Source: Government of Queensland
The Palaszczuk Government is investing $3.3 million to provide specialist support for young Queenslanders affected by sexual violence in Toowoomba, Yarrabah and on the Fraser Coast.
Minister for Child Safety, Youth and Women, and Minister for the Prevention of Domestic and Family Violence Di Farmer said the place-based trials, which would be tailored to the specific needs of each community, would provide specialised support to young people who have experienced sexual violence or who are engaging in early sexual behaviour.
“One in six women and one in ten men have experienced sexual or physical abuse before the age of fifteen, and we know the effects can be profound and lifelong,” she said.
“We also know that while youth sexual violence affects young people in all communities in Queensland, communities which are most affected also tend to experience a higher rate of disadvantage.
“Addressing youth sexual violence is especially complex because some young people may be both victims and perpetrators, which is why specialised responses are needed.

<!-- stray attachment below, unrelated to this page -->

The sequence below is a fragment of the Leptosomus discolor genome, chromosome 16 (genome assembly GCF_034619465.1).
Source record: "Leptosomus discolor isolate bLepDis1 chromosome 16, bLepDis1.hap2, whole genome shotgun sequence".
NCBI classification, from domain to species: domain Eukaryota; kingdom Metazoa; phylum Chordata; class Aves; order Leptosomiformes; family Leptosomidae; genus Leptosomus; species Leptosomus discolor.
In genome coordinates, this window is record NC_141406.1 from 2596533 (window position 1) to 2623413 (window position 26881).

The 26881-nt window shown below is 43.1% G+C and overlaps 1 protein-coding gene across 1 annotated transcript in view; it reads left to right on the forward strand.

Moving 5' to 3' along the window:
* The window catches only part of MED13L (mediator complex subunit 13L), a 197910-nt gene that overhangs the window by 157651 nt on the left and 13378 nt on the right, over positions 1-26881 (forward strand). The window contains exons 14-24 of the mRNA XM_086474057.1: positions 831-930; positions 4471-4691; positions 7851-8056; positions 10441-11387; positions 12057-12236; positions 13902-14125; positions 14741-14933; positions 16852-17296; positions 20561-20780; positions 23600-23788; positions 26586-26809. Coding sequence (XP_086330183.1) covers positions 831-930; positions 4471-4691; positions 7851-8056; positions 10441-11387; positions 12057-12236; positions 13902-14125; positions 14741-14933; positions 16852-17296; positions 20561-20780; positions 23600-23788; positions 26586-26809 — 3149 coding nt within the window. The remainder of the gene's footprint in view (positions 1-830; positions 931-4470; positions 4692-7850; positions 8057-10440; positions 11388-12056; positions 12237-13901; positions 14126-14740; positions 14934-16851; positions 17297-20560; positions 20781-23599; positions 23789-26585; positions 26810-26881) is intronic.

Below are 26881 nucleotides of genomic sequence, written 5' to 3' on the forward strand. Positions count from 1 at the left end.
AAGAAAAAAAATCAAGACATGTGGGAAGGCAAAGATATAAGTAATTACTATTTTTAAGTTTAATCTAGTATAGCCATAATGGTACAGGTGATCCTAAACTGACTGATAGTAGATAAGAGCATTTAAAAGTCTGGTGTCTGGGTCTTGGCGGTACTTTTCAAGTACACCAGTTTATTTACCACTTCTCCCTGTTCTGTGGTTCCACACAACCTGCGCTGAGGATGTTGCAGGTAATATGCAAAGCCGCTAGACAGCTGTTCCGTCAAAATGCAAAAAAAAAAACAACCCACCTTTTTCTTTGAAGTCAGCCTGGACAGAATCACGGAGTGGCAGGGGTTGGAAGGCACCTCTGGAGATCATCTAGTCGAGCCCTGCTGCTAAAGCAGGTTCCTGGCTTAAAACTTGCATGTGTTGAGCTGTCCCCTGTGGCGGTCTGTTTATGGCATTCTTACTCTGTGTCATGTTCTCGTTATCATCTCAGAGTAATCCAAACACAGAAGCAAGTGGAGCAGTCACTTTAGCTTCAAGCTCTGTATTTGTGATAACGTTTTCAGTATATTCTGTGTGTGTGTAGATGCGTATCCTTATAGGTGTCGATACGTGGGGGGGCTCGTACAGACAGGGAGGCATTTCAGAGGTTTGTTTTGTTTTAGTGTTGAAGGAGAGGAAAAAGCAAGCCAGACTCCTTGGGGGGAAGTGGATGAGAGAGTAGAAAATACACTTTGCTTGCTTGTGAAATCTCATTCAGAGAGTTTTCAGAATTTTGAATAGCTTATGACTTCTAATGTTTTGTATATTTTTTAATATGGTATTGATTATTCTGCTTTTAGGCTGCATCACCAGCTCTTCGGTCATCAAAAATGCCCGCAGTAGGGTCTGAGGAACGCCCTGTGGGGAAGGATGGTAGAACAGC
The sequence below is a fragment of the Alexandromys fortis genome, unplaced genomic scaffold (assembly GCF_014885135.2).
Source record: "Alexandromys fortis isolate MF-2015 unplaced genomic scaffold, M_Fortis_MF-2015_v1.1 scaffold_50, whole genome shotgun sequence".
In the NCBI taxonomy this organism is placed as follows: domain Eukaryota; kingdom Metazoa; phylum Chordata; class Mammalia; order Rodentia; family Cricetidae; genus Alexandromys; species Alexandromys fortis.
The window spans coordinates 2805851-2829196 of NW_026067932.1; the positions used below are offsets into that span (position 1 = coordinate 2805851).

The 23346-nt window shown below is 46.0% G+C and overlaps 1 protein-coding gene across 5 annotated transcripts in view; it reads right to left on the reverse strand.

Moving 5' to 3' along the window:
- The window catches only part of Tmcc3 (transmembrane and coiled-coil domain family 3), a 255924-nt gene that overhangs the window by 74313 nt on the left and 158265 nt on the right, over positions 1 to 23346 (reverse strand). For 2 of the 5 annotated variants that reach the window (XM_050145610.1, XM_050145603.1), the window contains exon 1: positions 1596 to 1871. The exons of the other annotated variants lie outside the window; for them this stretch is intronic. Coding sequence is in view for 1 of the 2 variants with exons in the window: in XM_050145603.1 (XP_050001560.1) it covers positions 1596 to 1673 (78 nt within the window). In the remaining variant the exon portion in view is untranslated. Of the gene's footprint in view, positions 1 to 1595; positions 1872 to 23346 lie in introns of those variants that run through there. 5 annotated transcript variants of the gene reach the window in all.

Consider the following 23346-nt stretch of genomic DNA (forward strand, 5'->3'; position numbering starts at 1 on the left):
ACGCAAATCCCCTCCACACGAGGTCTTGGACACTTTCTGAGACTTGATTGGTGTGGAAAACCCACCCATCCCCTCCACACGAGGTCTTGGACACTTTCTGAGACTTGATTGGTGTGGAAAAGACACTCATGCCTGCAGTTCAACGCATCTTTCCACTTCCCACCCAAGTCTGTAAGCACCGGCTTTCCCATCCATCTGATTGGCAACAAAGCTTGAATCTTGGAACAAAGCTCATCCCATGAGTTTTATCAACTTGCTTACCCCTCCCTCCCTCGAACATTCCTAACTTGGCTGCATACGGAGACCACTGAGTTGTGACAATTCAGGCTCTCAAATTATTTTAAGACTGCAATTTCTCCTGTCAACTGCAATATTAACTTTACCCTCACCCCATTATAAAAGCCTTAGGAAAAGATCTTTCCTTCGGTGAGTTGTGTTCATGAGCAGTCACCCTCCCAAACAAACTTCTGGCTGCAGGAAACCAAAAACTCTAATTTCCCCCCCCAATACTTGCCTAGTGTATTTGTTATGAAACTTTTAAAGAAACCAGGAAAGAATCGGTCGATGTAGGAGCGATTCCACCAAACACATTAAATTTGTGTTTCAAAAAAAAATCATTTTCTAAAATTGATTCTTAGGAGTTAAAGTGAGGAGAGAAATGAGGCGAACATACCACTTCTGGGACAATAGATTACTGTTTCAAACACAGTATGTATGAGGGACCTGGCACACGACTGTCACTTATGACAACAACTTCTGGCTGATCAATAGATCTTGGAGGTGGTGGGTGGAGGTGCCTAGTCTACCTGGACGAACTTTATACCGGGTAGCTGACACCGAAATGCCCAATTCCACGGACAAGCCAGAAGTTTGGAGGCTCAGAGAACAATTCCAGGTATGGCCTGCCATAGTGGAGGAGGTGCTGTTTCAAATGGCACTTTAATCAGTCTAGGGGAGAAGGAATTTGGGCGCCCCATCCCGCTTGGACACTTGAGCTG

“These place based trials will be locally designed, and will draw on the strengths of local communities and existing services to provide support to young people who have experienced sexual violence and abuse, or who are engaging in sexual offending behaviour.”
Ms Farmer said the trials are part of a $12 million funding package responding to the government’s Youth Sexual Violence and Abuse Final Report which outlined a range of actions supporting immediate and long-term generational change.
“The report made it clear we need to address the root causes of sexual violence, and that means starting when kids are young to teach them what’s okay and what’s not okay, what healthy relationships look like and how to speak up if something is happening to them,” she said.
“A key part of these trials will be working to address attitudes that lead to sexually violent behaviours.
“We are committed to doing things the evidence shows works, so we will test solutions within communities and build the evidence base to inform future initiatives and deliver long-term generational change.”
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